(Gran  Cenote in Tulum)

I’ve been meaning to write about cenotes for quite awhile now.  Visiting them has been one of our favorite parts of living here ~ they are an amazing part of the eco-system of the Yucatan Peninsula!  So far we’ve visited Gran Cenote, Dos Ojos, Azul and Eden…over the kid’s winter break from school, we’ll be visiting Ik Kil on our way to Merida.  It’s hard to choose a favorite as we’ve loved them all.  We learned that the the word “cenote” comes from the Mayan word, “ts’onot”, which means a place where groundwater is accessible, “deep thing” or “abyss”. They were thought to be spiritual places where life originates.  Mayans would hide their sacred objects from Catholic priests within cenotes as Spain was conquering Mexico .


Cenotes are formed as rainwater filters down through limestone bedrock ~ some of it eventually collapsing and exposing groundwater underneath.  Some cenotes are open and sort of look like small or large ponds and some have caves over the water that is partially open and partially closed.  Some of the cenotes in this region go as deep as 100 meters (330 feet) near the center of the peninsula or 20 meters (66 feet) near the coast.  We got to go to a cenote exhibit a couple of months ago here at the Playa Planetarium which was super interesting!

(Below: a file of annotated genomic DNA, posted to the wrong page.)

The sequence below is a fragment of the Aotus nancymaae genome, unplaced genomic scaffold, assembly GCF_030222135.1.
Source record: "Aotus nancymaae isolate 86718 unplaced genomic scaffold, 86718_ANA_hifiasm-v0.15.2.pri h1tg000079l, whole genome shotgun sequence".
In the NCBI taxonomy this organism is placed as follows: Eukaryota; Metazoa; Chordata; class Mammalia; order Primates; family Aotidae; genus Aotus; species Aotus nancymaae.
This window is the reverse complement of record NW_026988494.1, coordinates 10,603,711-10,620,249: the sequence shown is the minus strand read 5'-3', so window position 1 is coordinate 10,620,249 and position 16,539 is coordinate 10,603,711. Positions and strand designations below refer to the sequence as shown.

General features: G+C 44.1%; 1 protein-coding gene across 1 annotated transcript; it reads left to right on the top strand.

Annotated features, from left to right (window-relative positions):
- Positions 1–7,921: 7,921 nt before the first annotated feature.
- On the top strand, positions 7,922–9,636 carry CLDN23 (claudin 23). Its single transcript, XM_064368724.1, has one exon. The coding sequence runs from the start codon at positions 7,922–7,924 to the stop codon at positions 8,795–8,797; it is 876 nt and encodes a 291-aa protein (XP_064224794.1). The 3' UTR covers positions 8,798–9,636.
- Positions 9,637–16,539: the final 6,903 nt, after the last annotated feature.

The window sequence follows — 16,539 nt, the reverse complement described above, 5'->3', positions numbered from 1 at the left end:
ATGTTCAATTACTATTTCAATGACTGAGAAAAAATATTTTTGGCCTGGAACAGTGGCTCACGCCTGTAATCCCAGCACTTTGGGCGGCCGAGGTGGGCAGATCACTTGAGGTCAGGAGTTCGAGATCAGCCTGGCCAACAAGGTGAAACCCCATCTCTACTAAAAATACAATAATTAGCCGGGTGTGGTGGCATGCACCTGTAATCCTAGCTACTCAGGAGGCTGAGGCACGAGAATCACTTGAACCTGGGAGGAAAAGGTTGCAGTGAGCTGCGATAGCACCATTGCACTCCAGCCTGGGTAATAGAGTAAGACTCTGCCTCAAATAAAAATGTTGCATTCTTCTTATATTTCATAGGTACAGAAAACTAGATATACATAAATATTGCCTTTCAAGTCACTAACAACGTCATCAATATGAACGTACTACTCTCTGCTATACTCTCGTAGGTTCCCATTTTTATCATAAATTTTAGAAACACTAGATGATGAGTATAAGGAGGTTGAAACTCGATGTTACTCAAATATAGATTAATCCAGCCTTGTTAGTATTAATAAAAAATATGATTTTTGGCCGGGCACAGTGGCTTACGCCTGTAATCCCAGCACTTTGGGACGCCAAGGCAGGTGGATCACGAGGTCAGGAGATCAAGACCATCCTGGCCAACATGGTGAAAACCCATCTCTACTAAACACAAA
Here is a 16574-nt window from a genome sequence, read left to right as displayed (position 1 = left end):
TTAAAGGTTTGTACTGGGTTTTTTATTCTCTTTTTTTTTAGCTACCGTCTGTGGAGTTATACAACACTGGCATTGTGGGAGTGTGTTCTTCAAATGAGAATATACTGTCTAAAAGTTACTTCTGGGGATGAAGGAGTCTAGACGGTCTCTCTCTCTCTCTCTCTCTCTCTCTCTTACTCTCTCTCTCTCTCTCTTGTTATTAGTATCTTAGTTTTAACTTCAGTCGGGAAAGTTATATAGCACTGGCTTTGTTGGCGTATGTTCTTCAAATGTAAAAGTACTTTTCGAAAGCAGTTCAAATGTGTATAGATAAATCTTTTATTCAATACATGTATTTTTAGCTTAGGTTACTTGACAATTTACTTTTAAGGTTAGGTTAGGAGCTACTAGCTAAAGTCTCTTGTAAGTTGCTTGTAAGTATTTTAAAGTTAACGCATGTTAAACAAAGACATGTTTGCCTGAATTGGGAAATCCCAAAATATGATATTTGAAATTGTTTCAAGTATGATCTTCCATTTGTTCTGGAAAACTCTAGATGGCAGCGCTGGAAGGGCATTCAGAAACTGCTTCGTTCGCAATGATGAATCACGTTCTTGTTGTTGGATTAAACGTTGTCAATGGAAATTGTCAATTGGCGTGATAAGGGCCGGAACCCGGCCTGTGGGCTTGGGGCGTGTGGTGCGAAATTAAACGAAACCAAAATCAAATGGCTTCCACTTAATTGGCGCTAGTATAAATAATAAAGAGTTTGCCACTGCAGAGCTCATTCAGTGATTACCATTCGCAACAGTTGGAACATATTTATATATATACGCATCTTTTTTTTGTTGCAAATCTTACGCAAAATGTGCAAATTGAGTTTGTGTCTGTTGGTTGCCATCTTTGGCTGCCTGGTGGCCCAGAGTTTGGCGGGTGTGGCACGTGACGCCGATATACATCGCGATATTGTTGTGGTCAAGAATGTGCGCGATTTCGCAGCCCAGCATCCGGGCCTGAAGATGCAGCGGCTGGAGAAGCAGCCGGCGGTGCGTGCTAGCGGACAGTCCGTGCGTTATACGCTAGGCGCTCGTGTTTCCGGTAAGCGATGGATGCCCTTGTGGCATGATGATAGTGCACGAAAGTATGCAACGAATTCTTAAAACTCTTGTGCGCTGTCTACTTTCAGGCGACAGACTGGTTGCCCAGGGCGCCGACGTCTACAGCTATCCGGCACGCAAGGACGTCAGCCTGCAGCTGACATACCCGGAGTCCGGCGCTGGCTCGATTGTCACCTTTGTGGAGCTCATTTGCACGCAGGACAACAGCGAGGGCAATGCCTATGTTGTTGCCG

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We love snorkeling in them!


Andrew also loves cliff jumping at some of them!

Click here to see a video Andrew made 🙂

(made at Cenote Azul)

Looking forward to continuing our cenote adventures in 2017!








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